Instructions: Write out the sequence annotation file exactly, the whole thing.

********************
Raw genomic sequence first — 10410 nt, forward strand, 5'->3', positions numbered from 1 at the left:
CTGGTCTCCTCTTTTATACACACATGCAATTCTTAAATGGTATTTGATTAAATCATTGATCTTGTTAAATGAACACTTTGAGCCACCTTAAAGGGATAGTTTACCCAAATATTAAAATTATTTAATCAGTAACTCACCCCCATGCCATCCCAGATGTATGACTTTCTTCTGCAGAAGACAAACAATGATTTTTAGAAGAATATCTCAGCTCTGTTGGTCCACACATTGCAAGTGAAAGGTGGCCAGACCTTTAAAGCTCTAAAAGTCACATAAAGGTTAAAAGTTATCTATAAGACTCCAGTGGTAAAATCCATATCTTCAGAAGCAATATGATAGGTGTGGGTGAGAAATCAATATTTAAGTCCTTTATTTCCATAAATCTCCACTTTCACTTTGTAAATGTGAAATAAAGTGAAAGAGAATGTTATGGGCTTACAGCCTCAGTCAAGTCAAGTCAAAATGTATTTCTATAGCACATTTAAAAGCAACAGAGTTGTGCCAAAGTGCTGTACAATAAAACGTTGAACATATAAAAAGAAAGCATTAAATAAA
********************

Raw genomic sequence first — 10410 nt, forward strand, 5'->3', positions numbered from 1 at the left:
CTGGTCTCCTCTTTTATACACACATGCAATTCTTAAATGGTATTTGATTAAATCATTGATCTTGTTAAATGAACACTTTGAGCCACCTTAAAGGGATAGTTTACCCAAATATTAAAATTATTTAATCAGTAACTCACCCCCATGCCATCCCAGATGTATGACTTTCTTCTGCAGAAGACAAACAATGATTTTTAGAAGAATATCTCAGCTCTGTTGGTCCACACATTGCAAGTGAAAGGTGGCCAGACCTTTAAAGCTCTAAAAGTCACATAAAGGTTAAAAGTTATCTATAAGACTCCAGTGGTAAAATCCATATCTTCAGAAGCAATATGATAGGTGTGGGTGAGAAATCAATATTTAAGTCCTTTATTTCCATAAATCTCCACTTTCACTTTGTAAATGTGAAATAAAGTGAAAGAGAATGTTATGGGCTTACAGCCTCAGTCAAGTCAAGTCAAAATGTATTTCTATAGCACATTTAAAAGCAACAGAGTTGTGCCAAAGTGCTGTACAATAAAACGTTGAACATATAAAAAGAAAGCATTAAATAAA